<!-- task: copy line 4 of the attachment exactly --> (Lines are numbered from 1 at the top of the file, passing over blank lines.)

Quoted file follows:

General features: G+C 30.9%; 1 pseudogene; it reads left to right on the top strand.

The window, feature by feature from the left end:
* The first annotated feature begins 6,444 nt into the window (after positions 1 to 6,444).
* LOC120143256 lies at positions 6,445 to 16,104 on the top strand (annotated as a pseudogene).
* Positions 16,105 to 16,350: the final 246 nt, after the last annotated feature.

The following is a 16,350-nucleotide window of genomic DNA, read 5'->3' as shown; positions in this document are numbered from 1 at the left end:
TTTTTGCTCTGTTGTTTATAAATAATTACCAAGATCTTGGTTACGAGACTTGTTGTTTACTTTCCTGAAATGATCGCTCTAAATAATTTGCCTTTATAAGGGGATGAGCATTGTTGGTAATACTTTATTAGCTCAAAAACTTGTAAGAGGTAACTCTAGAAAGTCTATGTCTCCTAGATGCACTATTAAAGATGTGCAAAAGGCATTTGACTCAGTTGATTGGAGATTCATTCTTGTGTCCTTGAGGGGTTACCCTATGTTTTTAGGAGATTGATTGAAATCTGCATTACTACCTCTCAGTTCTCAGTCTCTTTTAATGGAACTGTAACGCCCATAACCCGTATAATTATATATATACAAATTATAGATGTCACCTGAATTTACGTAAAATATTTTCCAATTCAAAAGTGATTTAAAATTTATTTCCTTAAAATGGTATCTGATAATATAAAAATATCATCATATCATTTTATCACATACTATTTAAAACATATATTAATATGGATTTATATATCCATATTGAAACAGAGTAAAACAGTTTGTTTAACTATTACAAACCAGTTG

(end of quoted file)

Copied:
* LOC120143256 lies at positions 6,445 to 16,104 on the top strand (annotated as a pseudogene).